01/01/2004 12:00AM

Long-time aide enjoys success on his own


BOYNTON BEACH, Fla. - Steve Margolis was little more than a cog in the Michael Gill machine when Gulfstream Park began its 2003 meet. As a right-hand man to trainer Mark Shuman, Margolis helped to oversee Gill's sizable string at the Palm Meadows training center while also training his own stable of four horses.

What a difference a year makes.

Margolis has returned to Florida from Kentucky with 15 of his own horses, not to mention a newly earned accolade that almost any trainer would envy: Breeders' Cup winner. As the trainer of BC Sprint winner Cajun Beat, Margolis is riding the crest of a career high and enters the 2004 Gulfstream meet full of optimism.

"I'd like to think we could win eight to 10 races at the meet, hopefully more," he said.

As much as any trainer with a medium-sized string, Margolis is looking to help fill the massive void created by the acrimonious departure of Gill and Shuman, who turned Gulfstream upside-down in their only full year in south Florida. Indeed, there are dozens of trainers just like Margolis who are eager to take up that considerable slack.

"I probably learned a couple of new angles about the claiming game from [Gill and Shuman]," said Margolis, whose 20-year re"""sume""" also includes lengthy stints as an assistant to Howie Tesher and Stan Hough. In fact, Margolis is still using a turquoise-colored horse blanket or two dating to his and Hough's years training in Kentucky for Bob "Country" Roberts, a former owner whose financial difficulties forced him to liquidate his equine holdings several years ago.

Margolis, a 40-year-old New York City native, is hoping to start the Gulfstream meet quickly. He will run Cajun Beat, a 4-year-old gelding owned by Padua Stables and John and Joe Iracane who was transferred to his care last May, as the heavy favorite in the $100,000 Mr. Prospector Handicap on Saturday, opening day of the meet. He also planned to have at least one other starter on the opener, and three more on Sunday.

"Obviously it depends on how the races fill or overfill," he said. "But I think if everything goes as we hope, I'll have 12 starts after the first [condition] book," which encompasses 17 programs. "We'll be in there as much as we can be, that's for sure."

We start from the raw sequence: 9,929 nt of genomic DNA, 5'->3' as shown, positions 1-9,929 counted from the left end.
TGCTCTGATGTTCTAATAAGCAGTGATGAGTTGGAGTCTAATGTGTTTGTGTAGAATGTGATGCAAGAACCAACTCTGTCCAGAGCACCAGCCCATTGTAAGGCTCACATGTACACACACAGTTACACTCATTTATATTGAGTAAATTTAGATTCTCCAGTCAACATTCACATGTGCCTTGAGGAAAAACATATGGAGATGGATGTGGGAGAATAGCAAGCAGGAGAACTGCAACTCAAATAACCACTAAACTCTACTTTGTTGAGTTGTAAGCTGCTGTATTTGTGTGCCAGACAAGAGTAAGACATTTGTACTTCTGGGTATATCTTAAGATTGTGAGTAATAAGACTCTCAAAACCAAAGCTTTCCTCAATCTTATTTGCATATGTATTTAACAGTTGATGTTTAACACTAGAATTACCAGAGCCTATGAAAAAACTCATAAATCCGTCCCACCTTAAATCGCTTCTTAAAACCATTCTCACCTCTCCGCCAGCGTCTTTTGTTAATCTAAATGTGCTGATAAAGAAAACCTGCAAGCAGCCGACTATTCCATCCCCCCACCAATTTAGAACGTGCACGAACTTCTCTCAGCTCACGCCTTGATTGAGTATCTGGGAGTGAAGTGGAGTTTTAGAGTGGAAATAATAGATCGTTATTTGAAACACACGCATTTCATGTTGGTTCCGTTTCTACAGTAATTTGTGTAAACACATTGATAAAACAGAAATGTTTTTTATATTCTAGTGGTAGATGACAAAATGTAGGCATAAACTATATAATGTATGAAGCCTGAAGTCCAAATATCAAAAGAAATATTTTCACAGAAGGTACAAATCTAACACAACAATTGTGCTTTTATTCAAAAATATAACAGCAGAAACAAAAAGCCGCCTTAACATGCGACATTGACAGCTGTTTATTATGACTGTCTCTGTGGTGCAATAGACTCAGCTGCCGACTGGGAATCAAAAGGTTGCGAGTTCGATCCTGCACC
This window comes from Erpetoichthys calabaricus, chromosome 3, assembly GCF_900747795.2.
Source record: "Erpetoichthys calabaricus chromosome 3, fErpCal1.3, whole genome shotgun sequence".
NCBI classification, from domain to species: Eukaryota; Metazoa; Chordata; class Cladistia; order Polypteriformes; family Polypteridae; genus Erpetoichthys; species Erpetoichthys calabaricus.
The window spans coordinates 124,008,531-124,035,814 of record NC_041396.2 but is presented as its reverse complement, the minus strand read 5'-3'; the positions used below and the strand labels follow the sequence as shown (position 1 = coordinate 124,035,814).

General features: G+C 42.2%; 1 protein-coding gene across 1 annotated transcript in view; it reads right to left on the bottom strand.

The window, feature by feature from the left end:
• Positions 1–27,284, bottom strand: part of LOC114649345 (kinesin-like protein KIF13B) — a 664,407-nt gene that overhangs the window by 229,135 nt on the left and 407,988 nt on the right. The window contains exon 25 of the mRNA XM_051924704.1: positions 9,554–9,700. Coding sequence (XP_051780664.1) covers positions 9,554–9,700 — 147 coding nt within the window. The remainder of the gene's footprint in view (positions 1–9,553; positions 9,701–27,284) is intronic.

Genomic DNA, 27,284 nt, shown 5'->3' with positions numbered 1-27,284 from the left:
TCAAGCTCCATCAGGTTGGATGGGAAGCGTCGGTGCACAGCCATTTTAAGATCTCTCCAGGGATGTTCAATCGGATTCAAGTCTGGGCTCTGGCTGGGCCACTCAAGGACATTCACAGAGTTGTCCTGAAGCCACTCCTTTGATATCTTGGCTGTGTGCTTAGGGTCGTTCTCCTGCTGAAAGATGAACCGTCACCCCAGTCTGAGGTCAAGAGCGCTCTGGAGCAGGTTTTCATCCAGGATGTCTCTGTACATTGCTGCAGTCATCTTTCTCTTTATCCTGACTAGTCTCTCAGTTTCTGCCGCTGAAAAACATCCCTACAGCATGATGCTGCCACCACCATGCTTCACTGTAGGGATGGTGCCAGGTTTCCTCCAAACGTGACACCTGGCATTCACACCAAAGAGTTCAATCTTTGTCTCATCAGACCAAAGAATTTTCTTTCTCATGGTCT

On a recent morning at Palm Meadows, Margolis climbed up the clocker's stand to oversee a half-mile workout by Adele Lucille, a 4-year-old filly who was scheduled to run during the first week of the meet in low-level ($32,000) maiden-claiming company. Like virtually all trainers, Margolis has spent untold hours evaluating the capabilities and limitations of the animals in his care, and he knows realism is the only way to go.

"She's not much, but she should be able to win for the bottom," he said. "Then maybe get her through a never-won-two for a quarter. That's about the best way to get out on her."

Margolis also believes he could win a turf race or two with Gone Ballistic, a Gone West colt who recently won a maiden race on the Calder dirt.

"He's a grass horse, so we were really glad he got through his maiden condition because Gulfstream doesn't have maiden races on the grass," he said. "He's a really nice horse. We got lucky there because he should be able to win for a-other-than [allowance], if not beyond."

As with Adele Lucille and Gone Ballistic, Margolis has devised carefully crafted plans for the rest of his horses. Because as successful as Margolis was in 2003, he is taking nothing for granted, and is intent on continuing his forward push and not having to settle for being just a spoke in a wheel.